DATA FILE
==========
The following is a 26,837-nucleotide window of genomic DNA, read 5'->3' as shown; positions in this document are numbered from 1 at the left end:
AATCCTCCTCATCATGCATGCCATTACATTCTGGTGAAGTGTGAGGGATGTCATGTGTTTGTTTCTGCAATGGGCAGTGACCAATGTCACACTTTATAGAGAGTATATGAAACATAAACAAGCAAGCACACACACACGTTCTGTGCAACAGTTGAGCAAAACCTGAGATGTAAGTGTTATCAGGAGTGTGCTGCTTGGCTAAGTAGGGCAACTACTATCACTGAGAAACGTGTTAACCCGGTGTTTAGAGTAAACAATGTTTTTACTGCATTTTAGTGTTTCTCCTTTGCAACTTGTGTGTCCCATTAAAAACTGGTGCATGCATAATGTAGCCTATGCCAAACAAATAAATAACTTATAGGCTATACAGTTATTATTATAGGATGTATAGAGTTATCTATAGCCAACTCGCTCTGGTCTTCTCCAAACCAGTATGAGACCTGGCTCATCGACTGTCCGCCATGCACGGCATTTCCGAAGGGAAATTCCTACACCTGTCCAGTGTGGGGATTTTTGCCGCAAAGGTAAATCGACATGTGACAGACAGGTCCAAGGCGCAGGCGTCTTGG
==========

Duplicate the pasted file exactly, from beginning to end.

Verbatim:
The following is a 26,837-nucleotide window of genomic DNA, read 5'->3' as shown; positions in this document are numbered from 1 at the left end:
AATCCTCCTCATCATGCATGCCATTACATTCTGGTGAAGTGTGAGGGATGTCATGTGTTTGTTTCTGCAATGGGCAGTGACCAATGTCACACTTTATAGAGAGTATATGAAACATAAACAAGCAAGCACACACACACGTTCTGTGCAACAGTTGAGCAAAACCTGAGATGTAAGTGTTATCAGGAGTGTGCTGCTTGGCTAAGTAGGGCAACTACTATCACTGAGAAACGTGTTAACCCGGTGTTTAGAGTAAACAATGTTTTTACTGCATTTTAGTGTTTCTCCTTTGCAACTTGTGTGTCCCATTAAAAACTGGTGCATGCATAATGTAGCCTATGCCAAACAAATAAATAACTTATAGGCTATACAGTTATTATTATAGGATGTATAGAGTTATCTATAGCCAACTCGCTCTGGTCTTCTCCAAACCAGTATGAGACCTGGCTCATCGACTGTCCGCCATGCACGGCATTTCCGAAGGGAAATTCCTACACCTGTCCAGTGTGGGGATTTTTGCCGCAAAGGTAAATCGACATGTGACAGACAGGTCCAAGGCGCAGGCGTCTTGG